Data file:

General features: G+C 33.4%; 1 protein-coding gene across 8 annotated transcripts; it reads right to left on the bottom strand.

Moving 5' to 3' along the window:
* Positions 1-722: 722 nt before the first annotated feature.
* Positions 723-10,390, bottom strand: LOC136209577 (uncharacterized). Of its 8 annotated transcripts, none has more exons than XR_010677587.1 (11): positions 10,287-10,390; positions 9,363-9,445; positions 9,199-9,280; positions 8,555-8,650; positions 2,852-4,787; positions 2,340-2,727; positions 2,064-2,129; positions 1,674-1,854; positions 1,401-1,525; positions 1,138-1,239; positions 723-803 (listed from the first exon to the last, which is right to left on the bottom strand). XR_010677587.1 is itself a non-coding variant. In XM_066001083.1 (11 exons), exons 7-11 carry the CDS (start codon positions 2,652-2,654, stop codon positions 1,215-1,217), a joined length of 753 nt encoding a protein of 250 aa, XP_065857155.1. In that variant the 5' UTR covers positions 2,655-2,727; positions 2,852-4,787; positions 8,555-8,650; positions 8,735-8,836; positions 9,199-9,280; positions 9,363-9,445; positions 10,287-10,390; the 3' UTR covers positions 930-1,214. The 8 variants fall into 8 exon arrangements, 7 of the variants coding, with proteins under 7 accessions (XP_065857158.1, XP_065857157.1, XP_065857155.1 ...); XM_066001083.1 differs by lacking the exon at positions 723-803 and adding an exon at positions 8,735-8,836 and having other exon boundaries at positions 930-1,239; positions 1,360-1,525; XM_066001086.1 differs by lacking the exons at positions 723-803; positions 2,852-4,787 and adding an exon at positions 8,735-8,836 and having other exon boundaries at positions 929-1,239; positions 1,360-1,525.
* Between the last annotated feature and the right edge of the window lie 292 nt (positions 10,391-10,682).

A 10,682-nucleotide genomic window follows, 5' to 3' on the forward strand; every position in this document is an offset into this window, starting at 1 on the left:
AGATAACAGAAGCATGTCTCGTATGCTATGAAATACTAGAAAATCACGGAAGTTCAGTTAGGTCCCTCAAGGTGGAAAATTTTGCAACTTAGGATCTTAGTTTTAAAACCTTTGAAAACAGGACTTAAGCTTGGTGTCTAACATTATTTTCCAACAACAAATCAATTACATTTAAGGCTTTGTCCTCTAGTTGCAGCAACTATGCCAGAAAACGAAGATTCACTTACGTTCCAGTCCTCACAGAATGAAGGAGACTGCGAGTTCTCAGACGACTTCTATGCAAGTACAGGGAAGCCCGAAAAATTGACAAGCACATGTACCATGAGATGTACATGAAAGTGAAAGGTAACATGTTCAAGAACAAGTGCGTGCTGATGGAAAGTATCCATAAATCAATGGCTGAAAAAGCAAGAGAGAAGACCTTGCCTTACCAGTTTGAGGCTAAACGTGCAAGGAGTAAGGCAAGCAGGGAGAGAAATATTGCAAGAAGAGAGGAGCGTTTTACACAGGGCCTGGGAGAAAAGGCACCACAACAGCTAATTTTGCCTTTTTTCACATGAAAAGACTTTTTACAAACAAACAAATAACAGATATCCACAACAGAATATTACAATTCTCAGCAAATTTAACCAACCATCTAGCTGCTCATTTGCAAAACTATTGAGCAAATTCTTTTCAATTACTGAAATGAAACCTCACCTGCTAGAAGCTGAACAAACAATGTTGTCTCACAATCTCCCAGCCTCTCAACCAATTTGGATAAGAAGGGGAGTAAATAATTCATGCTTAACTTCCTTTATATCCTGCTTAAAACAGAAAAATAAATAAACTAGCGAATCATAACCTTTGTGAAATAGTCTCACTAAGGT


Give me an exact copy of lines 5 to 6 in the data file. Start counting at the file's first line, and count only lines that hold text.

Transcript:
* Between the last annotated feature and the right edge of the window lie 292 nt (positions 10,391-10,682).

A 10,682-nucleotide genomic window follows, 5' to 3' on the forward strand; every position in this document is an offset into this window, starting at 1 on the left: